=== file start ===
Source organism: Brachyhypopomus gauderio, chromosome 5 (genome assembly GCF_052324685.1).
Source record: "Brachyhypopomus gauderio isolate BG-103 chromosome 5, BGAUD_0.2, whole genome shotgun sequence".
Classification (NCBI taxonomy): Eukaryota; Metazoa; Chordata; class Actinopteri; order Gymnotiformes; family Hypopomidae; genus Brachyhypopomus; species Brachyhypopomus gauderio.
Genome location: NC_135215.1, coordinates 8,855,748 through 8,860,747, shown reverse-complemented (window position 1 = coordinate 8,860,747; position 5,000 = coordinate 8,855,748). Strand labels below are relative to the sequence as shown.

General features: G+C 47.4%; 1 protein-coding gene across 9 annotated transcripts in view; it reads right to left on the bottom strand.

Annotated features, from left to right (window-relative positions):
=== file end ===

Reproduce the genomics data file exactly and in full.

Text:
Source organism: Brachyhypopomus gauderio, chromosome 5 (genome assembly GCF_052324685.1).
Source record: "Brachyhypopomus gauderio isolate BG-103 chromosome 5, BGAUD_0.2, whole genome shotgun sequence".
Classification (NCBI taxonomy): Eukaryota; Metazoa; Chordata; class Actinopteri; order Gymnotiformes; family Hypopomidae; genus Brachyhypopomus; species Brachyhypopomus gauderio.
Genome location: NC_135215.1, coordinates 8,855,748 through 8,860,747, shown reverse-complemented (window position 1 = coordinate 8,860,747; position 5,000 = coordinate 8,855,748). Strand labels below are relative to the sequence as shown.

General features: G+C 47.4%; 1 protein-coding gene across 9 annotated transcripts in view; it reads right to left on the bottom strand.

Annotated features, from left to right (window-relative positions):